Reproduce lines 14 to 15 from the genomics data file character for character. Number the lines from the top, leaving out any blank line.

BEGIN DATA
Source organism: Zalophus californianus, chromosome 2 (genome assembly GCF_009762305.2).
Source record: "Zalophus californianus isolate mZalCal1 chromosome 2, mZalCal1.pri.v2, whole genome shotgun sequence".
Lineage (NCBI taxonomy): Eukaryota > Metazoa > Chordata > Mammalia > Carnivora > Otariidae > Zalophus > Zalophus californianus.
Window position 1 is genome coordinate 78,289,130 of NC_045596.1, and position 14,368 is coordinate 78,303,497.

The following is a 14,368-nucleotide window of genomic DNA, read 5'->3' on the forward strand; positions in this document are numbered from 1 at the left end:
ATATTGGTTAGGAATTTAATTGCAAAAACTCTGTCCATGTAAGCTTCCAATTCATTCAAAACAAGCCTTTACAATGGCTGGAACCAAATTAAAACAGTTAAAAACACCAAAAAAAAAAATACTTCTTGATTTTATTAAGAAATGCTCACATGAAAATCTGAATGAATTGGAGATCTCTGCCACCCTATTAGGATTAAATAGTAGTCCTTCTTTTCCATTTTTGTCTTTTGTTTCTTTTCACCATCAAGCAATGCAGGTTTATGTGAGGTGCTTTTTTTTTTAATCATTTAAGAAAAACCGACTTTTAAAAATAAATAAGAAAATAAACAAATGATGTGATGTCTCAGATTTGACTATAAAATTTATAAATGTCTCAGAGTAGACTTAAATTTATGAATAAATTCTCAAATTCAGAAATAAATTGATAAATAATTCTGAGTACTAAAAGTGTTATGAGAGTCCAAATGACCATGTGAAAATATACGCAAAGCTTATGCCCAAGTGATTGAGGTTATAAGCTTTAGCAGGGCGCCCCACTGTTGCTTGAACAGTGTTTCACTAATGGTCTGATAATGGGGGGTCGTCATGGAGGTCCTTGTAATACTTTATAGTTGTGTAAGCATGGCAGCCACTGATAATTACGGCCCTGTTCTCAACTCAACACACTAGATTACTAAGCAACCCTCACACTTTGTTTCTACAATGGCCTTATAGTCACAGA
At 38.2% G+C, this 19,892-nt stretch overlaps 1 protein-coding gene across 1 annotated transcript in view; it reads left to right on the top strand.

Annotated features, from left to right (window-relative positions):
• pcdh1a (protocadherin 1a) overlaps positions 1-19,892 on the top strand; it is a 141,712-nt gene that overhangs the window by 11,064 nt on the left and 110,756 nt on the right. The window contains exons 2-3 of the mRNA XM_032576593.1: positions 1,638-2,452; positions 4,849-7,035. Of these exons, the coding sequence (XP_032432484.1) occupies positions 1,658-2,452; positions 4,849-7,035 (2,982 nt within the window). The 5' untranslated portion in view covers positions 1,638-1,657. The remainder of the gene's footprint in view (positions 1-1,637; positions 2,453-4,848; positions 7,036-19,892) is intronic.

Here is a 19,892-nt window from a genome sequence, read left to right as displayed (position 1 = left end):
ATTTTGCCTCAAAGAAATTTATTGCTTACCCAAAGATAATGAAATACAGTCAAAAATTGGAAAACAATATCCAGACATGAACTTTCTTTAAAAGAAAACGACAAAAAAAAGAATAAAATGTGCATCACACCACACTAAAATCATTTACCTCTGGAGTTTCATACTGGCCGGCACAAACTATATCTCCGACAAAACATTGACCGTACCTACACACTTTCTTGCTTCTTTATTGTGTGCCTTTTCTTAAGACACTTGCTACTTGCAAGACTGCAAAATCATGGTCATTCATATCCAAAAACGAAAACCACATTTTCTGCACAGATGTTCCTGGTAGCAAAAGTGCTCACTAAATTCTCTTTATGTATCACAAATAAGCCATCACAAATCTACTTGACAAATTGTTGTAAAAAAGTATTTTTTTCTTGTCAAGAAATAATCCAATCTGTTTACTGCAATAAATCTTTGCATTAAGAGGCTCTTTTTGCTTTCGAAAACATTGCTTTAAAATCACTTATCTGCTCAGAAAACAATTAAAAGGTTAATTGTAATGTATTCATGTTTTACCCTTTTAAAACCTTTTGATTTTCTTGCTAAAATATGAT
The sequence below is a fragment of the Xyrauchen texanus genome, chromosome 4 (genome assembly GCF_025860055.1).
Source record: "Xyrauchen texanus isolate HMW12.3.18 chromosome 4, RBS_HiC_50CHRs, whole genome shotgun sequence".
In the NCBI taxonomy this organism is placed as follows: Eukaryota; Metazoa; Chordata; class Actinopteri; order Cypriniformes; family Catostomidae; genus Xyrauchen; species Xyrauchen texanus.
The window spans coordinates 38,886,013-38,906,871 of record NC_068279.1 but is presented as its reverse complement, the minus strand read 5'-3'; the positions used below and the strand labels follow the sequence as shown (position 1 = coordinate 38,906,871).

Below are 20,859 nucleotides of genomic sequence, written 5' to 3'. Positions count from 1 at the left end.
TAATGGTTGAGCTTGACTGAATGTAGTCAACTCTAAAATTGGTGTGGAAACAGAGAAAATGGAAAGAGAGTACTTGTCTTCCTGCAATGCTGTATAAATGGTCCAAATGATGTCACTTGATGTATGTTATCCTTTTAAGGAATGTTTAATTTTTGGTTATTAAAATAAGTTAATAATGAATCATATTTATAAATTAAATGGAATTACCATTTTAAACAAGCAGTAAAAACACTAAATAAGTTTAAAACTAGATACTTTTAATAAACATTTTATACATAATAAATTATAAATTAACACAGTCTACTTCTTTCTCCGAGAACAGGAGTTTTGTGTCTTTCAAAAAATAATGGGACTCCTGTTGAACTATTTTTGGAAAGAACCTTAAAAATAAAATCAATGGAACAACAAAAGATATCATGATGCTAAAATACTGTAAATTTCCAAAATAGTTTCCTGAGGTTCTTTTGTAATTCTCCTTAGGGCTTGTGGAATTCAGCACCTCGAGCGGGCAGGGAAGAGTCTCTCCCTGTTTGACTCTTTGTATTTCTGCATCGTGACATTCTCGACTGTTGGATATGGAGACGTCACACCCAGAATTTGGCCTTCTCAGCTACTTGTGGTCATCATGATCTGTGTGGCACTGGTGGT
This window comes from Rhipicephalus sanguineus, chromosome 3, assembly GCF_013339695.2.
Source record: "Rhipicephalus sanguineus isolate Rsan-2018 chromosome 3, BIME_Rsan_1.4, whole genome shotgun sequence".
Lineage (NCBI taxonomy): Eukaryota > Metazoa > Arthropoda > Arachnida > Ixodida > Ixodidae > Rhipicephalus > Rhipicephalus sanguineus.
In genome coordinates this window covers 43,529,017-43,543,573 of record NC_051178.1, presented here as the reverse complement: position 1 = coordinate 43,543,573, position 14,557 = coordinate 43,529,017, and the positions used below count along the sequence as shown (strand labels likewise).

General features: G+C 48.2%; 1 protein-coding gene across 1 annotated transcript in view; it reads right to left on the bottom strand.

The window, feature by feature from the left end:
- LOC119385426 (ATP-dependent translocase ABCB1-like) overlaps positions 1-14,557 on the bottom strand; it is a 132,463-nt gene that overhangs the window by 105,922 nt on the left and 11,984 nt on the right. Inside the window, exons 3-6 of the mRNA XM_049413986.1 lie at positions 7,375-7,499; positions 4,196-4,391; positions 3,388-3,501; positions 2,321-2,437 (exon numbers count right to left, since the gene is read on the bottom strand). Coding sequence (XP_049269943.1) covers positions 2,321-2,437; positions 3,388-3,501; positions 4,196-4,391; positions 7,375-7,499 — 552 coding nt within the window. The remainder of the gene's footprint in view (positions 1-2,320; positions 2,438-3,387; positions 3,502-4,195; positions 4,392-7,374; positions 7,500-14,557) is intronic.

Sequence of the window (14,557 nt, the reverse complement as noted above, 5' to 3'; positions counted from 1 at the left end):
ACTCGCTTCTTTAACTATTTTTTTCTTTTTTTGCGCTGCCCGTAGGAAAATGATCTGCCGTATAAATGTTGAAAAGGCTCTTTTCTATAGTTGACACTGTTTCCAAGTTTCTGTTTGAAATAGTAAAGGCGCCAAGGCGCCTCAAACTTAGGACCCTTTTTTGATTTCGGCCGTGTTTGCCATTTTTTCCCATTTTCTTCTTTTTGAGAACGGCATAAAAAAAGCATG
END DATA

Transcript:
In the NCBI taxonomy this organism is placed as follows: Eukaryota; Metazoa; Chordata; class Actinopteri; order Cypriniformes; family Catostomidae; genus Xyrauchen; species Xyrauchen texanus.
The window spans coordinates 38,886,013-38,906,871 of record NC_068279.1 but is presented as its reverse complement, the minus strand read 5'-3'; the positions used below and the strand labels follow the sequence as shown (position 1 = coordinate 38,906,871).